ORIGINAL RESEARCH article
Circulating Irisin Is Reduced in Male Patients with Type 1 and Type 2 Myotonic Dystrophies
- 1Department of Biomedical Sciences for Health, University of Milan, Milan, Italy
- 2Endocrinology and Diabetology Service, IRCCS Istituto Ortopedico Galeazzi, Milan, Italy
- 3Laboratory of Muscle Histopathology and Molecular Biology, IRCCS Policlinico San Donato, Milan, Italy
- 4Research Laboratories, IRCCS Policlinico San Donato, Milan, Italy
- 5Laboratory of Medicine Unit SMEL-1, IRCCS Policlinico San Donato, Milan, Italy
- 6Neurology Unit, IRCCS Policlinico San Donato, Milan, Italy
- 7Centro Clinico Nemo, Neurorehabilitation Unit, Milan, Italy
Context: Myotonic dystrophies (DM) are dominantly inherited muscle disorders characterized by myotonia, muscle weakness, and wasting. The reasons for sarcopenia in DMs are uncleared and multiple factors are involved. Irisin, a positive hormone regulator of muscle growth and bone, may play a role.
Objectives: To investigate (1) circulating irisin in a series of DM1 and DM2 male patients compared with healthy controls and (2) the relationships between irisin and anthropometric, metabolic and hormonal parameters.
Design and study participants: This is a cross-sectional study. Fasting blood samples for glucometabolic, gonadic, bone markers, and irisin were collected from 28 ambulatory DM1, 10 DM2, and 23 age-matched healthy male subjects. Body composition and bone mineralization [bone mineral density (BMD)] were measured by DEXA. Echocardiographic assessment and visceral adiposity, namely, liver and epicardial fat, were investigated by ultrasound. Irisin released from cultured myotubes derived from 3 DM1, 3 DM2, and 3 healthy donors was assayed.
Results: Plasma irisin levels were definitely lower in both DM1 and DM2 patients than in controls with no difference between DM1 and DM2. Irisin released from DM1 and DM2 myotubes was similar to that released from myotubes of the non-DM donors, though diabetic DM2 myotubes released more irisin than DM1 myotubes. There was no correlation between irisin and muscle strength or lean mass in both DM1 and DM2 patients. In DM1 patients, plasma irisin levels correlated negatively with oxygen consumption and positively with insulin resistance, while in DM2 patients plasma irisin levels positively correlated with fat mass at arms and legs levels. No correlation with visceral fat, left ventricular mass, and gonadal hormones could be detected. In both DM1 and DM2 patients, legs BMD parameters positively correlated with plasma irisin levels.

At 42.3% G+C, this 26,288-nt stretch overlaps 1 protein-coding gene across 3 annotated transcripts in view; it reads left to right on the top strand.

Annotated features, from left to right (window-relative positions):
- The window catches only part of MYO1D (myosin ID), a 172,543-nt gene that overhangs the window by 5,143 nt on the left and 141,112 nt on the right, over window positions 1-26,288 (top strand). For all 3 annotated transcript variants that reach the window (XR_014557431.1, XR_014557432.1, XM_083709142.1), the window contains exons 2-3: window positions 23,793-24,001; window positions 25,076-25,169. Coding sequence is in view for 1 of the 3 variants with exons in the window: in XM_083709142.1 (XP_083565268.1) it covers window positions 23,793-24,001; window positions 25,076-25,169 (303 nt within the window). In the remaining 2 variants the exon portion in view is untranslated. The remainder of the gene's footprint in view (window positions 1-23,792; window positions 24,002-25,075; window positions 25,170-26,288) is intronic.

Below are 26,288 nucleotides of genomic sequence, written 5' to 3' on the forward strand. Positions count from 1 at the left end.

Conclusion: Plasma irisin is reduced in both DM1 and DM2 male patients likely reflecting muscle mass reduction. Moreover, insulin resistance may contribute to modulation of plasma irisin in DM1 patients. The irisin-mediated cross talk muscle–adipose tissue–bone may be active also in the male myotonic dystrophies’ model.
Skeletal muscle is emerging as an endocrine organ. A number of biological active molecules are expressed and released from muscle cells known as myokines (1). Among them, irisin, the cleaved fragment of the transmembrane protein type-III domain containing protein 5 (FNDC5), was shown to induce adipocyte browning. Irisin acts on subcutaneous adipose tissue increasing thermogenesis and energy expenditure, therefore granting protection against obesity and insulin resistance (2). Moreover, irisin stimulates myogenesis (3). The circulating 22 kDa form of irisin has been quantitated in human plasma by mass spectrometry (4, 5). Plasma irisin levels are increased in mice and humans after short-term exercise (6), and it is emerging as a sensitive marker for muscle weakness and atrophy (7).
Myotonic dystrophies (DM) are multisystemic disorders affecting skeletal muscles, with myotonia, muscle weakness and atrophy (8). Myotonic dystrophy type 1 (DM1) is the most common adult form of muscular dystrophy, while myotonic dystrophy type 2 (DM2) is rare. DM1 is due to a CTG repeat expansion in the DMPK gene on chromosome 19q13, while an expansion of CCTG repeat in the CNBP gene on chromosome 3q21 causes DM2 (9). Multiple organs are involved including pancreas, liver, gonads, thyroid, and bone. Insulin resistance, liver steatosis, hypogonadism, goiter, and vitamin D deficiency are common features. Sarcopenia is multifactorial, though it is likely that the endocrine abnormalities play a role (10). At the skeletal muscle level, still there is no mechanistic explanation for the observed muscle weakness and atrophy in DM patients (11–13).